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Railroad Memorabilia Donated To Museum

Curtis Berry (center), curator of the Water Valley Casey Jones Railroad Museum, accepts a never before seen photo of the Illinois Central Railroad machine shop from John and Marilyn Nelson of Eugene, Oregon. The couple came to Water Valley during a visit to the area to research John’s relatives.

WATER VALLEY – An Oregon couple with ties to Water Valley has donated a never before seen photograph of the railroad machine shop to the Water Valley Casey Jones Railroad Museum.

John and Marilyn Nelson of Eugene, Oregon visited the area recently seeking additional information about John’s relatives. Along with the photograph, which features John’s great-grandfather  W. H. Baker, they provided additional information about the creation of the machine shop here.

Marilyn Nelson transcribed some handwritten notes that W. H. Baker had kept in his journal that he may have read during his retirement ceremony around 1926. Baker wrote that he had come to Water Valley in 1866 to assist his father, J. W. Baker and George Fulmer place new machinery in the Water Valley shop.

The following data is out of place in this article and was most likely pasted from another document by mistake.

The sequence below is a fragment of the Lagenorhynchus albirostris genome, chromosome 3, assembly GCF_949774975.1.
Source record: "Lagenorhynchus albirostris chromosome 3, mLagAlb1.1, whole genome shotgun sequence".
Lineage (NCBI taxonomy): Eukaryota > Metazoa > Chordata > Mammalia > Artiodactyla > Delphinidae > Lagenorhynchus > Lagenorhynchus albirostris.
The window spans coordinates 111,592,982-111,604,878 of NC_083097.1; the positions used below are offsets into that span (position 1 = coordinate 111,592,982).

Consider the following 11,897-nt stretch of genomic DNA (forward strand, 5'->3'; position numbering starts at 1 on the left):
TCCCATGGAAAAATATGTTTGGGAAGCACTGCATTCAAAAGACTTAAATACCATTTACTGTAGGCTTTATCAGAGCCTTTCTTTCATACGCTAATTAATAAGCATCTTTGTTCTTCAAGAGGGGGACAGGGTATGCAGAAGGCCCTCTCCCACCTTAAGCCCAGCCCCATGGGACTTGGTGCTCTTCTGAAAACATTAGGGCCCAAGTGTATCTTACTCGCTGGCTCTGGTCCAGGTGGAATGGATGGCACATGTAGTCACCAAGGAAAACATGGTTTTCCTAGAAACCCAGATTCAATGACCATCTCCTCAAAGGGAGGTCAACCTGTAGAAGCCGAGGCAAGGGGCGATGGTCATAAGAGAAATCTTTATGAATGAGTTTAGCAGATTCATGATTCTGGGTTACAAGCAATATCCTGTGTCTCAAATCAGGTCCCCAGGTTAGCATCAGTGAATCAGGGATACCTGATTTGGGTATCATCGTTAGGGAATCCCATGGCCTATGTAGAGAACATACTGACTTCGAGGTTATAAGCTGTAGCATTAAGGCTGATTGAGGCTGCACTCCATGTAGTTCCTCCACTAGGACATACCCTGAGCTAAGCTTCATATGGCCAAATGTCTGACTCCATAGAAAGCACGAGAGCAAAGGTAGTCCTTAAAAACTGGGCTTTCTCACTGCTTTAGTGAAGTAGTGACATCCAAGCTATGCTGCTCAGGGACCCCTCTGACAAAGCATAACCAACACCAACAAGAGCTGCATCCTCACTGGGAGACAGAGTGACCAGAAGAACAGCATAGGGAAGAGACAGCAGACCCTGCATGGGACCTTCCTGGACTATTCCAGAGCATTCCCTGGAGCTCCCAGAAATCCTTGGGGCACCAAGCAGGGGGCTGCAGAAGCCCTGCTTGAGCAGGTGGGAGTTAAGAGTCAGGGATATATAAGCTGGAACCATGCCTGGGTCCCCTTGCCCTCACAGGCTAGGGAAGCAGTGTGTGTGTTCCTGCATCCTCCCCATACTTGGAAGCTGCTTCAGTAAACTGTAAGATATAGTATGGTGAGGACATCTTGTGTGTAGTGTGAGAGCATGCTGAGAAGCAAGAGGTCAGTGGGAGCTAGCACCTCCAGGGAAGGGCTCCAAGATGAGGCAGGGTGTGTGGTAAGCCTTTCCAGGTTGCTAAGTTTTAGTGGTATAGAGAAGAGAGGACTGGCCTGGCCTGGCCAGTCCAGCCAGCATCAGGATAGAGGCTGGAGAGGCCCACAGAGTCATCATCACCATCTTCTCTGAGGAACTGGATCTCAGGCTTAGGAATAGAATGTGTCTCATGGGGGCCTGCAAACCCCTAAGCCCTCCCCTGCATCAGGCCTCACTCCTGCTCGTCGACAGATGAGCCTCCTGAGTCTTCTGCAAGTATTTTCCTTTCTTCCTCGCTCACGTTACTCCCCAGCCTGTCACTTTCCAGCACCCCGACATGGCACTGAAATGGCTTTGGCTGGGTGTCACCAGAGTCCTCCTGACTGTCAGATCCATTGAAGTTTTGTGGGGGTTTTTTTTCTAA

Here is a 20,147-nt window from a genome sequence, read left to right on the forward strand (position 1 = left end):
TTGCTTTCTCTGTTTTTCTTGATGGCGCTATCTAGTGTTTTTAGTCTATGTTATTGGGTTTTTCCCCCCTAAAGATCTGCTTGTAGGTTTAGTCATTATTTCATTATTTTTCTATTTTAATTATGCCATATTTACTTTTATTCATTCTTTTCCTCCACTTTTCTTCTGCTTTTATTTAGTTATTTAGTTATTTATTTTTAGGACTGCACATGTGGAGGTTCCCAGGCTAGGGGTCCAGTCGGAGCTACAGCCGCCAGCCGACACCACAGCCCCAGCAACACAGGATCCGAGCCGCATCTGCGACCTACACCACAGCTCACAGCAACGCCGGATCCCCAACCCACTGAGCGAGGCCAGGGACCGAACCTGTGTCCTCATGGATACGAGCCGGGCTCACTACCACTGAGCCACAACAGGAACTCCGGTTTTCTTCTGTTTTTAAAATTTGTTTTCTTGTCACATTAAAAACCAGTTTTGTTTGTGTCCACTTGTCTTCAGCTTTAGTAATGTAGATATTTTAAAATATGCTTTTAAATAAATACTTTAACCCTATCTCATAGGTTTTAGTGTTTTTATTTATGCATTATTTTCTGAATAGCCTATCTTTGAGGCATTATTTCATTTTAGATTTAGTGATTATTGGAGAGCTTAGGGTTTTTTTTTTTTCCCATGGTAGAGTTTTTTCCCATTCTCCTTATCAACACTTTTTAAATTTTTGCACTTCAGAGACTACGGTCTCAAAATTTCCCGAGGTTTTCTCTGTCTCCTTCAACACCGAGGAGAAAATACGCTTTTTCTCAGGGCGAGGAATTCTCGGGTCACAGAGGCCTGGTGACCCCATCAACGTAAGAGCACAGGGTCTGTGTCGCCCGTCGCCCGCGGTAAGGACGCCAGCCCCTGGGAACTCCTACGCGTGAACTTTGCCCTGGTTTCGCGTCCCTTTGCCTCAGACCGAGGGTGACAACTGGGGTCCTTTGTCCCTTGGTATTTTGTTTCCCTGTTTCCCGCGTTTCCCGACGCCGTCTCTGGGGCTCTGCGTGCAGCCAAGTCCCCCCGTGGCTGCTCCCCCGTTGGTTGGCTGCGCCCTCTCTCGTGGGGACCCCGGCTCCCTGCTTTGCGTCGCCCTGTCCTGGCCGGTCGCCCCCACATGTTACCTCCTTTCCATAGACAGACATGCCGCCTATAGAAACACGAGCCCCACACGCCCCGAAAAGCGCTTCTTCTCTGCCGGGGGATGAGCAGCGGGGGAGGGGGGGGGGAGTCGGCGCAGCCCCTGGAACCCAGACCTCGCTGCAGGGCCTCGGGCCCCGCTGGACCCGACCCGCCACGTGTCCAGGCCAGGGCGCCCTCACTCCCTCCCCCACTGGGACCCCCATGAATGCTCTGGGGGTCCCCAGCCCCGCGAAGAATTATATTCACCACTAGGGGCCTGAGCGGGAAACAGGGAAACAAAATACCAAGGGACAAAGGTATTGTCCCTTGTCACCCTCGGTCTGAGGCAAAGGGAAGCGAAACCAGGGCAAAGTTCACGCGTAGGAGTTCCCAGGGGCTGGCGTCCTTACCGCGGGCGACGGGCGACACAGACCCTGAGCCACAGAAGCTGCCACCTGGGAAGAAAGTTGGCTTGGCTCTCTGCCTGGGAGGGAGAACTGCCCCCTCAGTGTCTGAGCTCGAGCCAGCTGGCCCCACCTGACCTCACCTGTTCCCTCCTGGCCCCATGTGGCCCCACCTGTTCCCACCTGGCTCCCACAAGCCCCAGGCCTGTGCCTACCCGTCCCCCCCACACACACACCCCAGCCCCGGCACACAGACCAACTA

Baker had been working at the Mississippi Central shop at Grenada before that and on December 1, 1866 the machinery from Grenada was moved here. He worked as an apprentice in the machine shop until February, 1867 when he was transferred to the boiler shop because of a shortage of helpers there.

Baker wrote that he did not like the boiler trade and requested a transfer to the machine shop, which was granted. He worked there until April, 1873 when he was suspended because of the great financial panic of that year.

Baker went to the Mobile and Ohio railroad shop at Jackson, Tennessee for four years before returning to Water Valley in June, 1877. He moved once more – this time to Meridian – before finally returning Water Valley in 1891 and finishing his career here.

“These many years of experience have taught me the loyalty of the Illinois Central,” he wrote. “Now in my old age they are my stand-by.”

Baker died in 1937 and is buried in Oak Hill Cemetery.

The photograph is believed to have been taken in the late teens or early 1920s. It will be displayed at the museum and is the only interior photograph of the machine shop in the museum’s collection.

W. H. Baker, a long-time machinist, is pictured during the late teens or early 1920s in the Illinois Central Railroad machine shop at Water Valley. The photograph is the only known interior shot of the machine shop.

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